2017 TCO Algorithm Round 1A Editorials are now here. To make sure you get a deep insight to the TCO Algorithm Problems, our veteran members and algorithm rockstars Egor and Nickolas will be helping us with the Editorials for all the TCO Rounds!

A big thanks to Nickolas for writing the editorials for TCO17 Algorithm Round 1A. Also a big thanks to Egor for reviewing them.

You may discuss the problems in the match discussion forum.

**2017 TCO Algorithm Round 1A – Division I, Level One – PingPongQueue**

This was a purely implementation-oriented problem: read the statement carefully and simulate the games and the queue exactly as described. There were some corner cases, for example, if there are only two players in total they’ll always play each other, and if N = 1, after each game both players join the queue. But with careful implementation these cases didn’t require separate handling in the code.

Java reference solution: import java.util.*; public class PingPongQueue { public int[] whoPlaysNext(int[] skills, int N, int K) { int p1 = skills[0], p2 = skills[1]; Queue<Integer> q = new LinkedList<Integer>(); for (int i = 2; i < skills.length; ++i) q.add(skills[i]); int winner = -1, loser = -1; int nWins = 0; for (int i = 1; i < K; ++i) { if (Math.max(p1, p2) != winner) nWins = 0; nWins++; winner = Math.max(p1, p2); loser = Math.min(p1, p2); q.add(loser); p1 = q.remove(); if (nWins == N) { q.add(winner); p2 = q.remove(); } else { p2 = winner; } } int[] ret = {p1, p2}; Arrays.sort(ret); return ret; } }

**2017 TCO Algorithm Round 1A – Division I, Level Two CheeseSlicing**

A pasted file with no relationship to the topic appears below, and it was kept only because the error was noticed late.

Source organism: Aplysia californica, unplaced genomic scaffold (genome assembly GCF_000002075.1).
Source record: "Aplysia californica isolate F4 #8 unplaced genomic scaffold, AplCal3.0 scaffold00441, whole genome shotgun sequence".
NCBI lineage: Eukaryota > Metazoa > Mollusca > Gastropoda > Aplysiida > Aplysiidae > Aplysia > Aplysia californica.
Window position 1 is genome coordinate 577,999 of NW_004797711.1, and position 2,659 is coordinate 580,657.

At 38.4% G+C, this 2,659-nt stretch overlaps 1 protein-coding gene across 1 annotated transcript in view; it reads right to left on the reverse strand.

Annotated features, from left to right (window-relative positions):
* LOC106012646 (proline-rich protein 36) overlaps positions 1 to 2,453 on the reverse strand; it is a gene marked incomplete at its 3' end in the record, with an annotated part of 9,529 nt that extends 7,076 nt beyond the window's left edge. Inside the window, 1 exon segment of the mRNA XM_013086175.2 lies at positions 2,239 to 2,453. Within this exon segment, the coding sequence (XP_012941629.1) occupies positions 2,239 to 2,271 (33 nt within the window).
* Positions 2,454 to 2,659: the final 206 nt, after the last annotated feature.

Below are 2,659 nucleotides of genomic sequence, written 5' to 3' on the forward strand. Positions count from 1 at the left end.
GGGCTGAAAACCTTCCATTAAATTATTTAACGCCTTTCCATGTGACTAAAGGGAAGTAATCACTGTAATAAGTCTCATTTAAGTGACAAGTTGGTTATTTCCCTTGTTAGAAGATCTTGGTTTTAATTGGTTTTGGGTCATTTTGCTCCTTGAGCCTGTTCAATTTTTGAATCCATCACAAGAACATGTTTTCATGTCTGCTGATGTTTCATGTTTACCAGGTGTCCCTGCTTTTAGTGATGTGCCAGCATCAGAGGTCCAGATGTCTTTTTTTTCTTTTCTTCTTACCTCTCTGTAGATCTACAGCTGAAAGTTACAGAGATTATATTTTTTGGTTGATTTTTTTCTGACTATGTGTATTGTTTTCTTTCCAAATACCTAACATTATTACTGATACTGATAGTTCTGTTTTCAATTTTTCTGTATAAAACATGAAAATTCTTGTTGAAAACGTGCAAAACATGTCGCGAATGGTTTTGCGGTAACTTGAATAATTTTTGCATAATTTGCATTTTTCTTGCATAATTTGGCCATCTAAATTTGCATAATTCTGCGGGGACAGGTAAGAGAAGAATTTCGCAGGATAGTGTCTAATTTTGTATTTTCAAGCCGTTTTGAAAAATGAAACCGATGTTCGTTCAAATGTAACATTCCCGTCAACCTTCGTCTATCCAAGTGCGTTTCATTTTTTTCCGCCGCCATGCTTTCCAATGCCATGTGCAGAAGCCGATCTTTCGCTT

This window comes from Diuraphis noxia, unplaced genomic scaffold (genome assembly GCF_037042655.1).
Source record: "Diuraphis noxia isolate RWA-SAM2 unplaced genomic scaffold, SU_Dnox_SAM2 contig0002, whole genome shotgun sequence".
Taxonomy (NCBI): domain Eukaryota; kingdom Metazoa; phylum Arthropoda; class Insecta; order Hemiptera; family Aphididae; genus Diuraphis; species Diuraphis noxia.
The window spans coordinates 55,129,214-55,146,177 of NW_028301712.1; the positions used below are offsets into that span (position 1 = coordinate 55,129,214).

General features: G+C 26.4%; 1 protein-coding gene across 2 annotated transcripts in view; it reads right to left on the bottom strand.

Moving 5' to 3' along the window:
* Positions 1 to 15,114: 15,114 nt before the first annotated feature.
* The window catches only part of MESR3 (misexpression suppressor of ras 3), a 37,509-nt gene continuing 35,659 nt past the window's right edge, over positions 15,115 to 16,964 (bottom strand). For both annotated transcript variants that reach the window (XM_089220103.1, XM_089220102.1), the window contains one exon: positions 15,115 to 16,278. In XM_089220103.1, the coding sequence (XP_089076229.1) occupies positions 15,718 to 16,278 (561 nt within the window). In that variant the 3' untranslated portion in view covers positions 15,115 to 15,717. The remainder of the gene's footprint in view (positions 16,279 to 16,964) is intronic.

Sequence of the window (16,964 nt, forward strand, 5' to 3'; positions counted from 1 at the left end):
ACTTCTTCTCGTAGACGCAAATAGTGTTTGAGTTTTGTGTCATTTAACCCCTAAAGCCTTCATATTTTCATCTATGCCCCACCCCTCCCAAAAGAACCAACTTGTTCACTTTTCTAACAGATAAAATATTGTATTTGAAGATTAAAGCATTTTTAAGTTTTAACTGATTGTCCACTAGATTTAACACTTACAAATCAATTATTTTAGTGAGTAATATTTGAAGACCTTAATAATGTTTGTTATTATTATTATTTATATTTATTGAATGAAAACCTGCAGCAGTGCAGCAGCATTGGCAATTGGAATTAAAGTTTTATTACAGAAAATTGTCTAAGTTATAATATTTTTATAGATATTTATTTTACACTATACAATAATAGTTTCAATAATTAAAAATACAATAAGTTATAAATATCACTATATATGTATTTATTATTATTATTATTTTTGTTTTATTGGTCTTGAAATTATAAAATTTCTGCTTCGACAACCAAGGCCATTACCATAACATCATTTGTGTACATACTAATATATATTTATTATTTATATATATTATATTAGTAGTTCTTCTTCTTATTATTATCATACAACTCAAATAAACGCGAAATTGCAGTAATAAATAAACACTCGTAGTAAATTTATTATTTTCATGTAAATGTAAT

This problem can be solved using classic dynamic programming: create a 3D array dp, with dp[X][Y][Z] storing the maximal area of good slices which can be obtained from piece X x Y x Z. Transitions between states correspond to cuts you do; it makes sense to only do cuts which produce a slice of thickness between S and 2*S-1. The answer will be the largest value from the array up to A x B x C piece. Java reference solution:

import java.util.*;

public class CheeseSlicing { public int totalArea(int A, int B, int C, int S) { int dp[][][] = new int[A+1][B+1][C+1]; // dp[i][j][k] stores the max area of pieces which can be obtained from i x j x k // calculate DP array upwards from S x S x S // the return will be the largest value from <= A x B x C int max = 0; for (int i = S; i <= A; i++) for (int j = S; j <= B; j++) for (int k = S; k <= C; k++) { // this piece can be viewed as one large slice int[] dim = {i, j, k}; Arrays.sort(dim); dp[i][j][k] = Math.max(dp[i][j][k], dim[1] * dim[2]); max = Math.max(max, dp[i][j][k]); // try to extend this piece in each direction by doing 1 cut // the extending slice must have the smallest dimension >=S // but <2*S (otherwise two slices can be done from it) for (int sm = S; sm < 2*S && sm <= Math.min(j, k) && i + sm <= A; sm++) dp[i + sm][j][k] = Math.max(dp[i + sm][j][k], dp[i][j][k] + j * k); for (int sm = S; sm < 2*S && sm <= Math.min(i, k) && j + sm <= B; sm++) dp[i][j + sm][k] = Math.max(dp[i][j + sm][k], dp[i][j][k] + i * k); for (int sm = S; sm < 2*S && sm <= Math.min(i, j) && k + sm <= C; sm++) dp[i][j][k + sm] = Math.max(dp[i][j][k + sm], dp[i][j][k] + i * j); } return max; } }